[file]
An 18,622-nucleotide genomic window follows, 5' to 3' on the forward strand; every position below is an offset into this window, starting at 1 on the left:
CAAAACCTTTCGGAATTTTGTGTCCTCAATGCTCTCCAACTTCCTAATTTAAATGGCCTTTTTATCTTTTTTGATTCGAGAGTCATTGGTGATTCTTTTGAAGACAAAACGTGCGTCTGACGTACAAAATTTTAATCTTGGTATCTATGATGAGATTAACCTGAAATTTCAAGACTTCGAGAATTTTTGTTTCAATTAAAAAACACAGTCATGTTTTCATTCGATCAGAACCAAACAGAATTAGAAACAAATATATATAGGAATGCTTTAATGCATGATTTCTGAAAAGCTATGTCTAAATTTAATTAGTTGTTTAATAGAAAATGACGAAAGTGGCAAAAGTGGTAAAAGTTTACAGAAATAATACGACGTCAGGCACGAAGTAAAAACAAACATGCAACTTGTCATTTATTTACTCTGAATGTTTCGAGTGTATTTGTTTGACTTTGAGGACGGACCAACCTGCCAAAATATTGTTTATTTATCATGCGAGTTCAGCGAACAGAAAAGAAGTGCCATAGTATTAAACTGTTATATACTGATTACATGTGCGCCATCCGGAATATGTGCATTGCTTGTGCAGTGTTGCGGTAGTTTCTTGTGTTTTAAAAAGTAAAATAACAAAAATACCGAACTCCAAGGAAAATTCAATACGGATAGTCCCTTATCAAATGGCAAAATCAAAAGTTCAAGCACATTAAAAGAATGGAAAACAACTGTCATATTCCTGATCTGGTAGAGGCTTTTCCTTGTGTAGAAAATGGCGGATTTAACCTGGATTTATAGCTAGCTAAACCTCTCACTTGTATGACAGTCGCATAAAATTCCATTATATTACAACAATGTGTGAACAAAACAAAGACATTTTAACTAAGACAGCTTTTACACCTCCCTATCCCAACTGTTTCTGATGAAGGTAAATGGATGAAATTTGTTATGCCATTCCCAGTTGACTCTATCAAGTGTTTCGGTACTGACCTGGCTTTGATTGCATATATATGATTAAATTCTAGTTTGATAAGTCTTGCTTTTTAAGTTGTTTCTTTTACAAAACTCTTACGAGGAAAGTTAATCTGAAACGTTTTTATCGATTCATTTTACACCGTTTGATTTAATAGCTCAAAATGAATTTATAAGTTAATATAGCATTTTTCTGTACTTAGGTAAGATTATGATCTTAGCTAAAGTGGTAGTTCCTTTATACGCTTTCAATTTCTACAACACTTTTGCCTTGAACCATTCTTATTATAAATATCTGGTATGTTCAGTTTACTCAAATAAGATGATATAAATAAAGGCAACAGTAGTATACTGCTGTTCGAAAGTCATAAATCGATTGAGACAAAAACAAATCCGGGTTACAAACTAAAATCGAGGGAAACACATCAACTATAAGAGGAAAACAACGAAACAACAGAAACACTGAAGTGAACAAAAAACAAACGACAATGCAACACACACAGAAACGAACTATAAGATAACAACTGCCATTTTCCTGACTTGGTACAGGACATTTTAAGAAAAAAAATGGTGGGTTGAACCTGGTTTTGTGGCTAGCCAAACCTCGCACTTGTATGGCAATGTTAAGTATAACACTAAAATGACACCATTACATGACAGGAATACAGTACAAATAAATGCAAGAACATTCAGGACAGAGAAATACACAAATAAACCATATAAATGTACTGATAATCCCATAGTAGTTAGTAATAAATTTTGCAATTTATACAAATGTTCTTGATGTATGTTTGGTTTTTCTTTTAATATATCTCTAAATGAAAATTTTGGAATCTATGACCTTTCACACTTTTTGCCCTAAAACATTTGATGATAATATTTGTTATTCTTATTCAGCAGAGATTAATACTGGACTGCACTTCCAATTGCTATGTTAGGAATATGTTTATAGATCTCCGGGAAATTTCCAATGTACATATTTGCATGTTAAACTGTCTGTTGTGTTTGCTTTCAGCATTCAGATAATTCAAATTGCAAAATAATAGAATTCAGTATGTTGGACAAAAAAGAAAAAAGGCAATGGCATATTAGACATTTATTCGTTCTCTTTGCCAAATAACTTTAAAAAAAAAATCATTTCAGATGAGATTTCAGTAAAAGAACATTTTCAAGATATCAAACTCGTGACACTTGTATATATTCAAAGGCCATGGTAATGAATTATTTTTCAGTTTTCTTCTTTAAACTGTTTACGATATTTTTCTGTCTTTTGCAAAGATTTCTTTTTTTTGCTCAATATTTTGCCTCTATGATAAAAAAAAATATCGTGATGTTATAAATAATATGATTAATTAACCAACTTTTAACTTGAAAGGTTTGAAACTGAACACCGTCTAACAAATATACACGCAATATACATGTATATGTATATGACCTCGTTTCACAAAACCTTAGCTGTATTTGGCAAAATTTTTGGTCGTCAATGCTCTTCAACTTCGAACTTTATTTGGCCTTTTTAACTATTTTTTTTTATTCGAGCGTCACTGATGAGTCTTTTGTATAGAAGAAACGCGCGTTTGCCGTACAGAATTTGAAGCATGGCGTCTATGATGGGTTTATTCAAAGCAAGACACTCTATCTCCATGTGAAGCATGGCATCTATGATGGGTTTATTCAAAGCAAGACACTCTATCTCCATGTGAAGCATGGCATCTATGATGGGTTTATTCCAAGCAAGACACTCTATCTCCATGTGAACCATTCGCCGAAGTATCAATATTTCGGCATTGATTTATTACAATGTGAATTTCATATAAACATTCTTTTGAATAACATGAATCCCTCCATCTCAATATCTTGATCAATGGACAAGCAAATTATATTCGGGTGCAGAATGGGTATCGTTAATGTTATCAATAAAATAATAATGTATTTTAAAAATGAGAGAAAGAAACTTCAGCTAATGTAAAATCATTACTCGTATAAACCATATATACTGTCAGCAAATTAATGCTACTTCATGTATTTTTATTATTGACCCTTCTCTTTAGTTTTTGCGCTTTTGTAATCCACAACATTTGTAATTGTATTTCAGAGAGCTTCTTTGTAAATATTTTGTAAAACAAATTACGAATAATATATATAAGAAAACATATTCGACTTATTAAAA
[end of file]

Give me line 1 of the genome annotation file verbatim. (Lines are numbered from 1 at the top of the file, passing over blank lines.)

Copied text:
An 18,622-nucleotide genomic window follows, 5' to 3' on the forward strand; every position below is an offset into this window, starting at 1 on the left: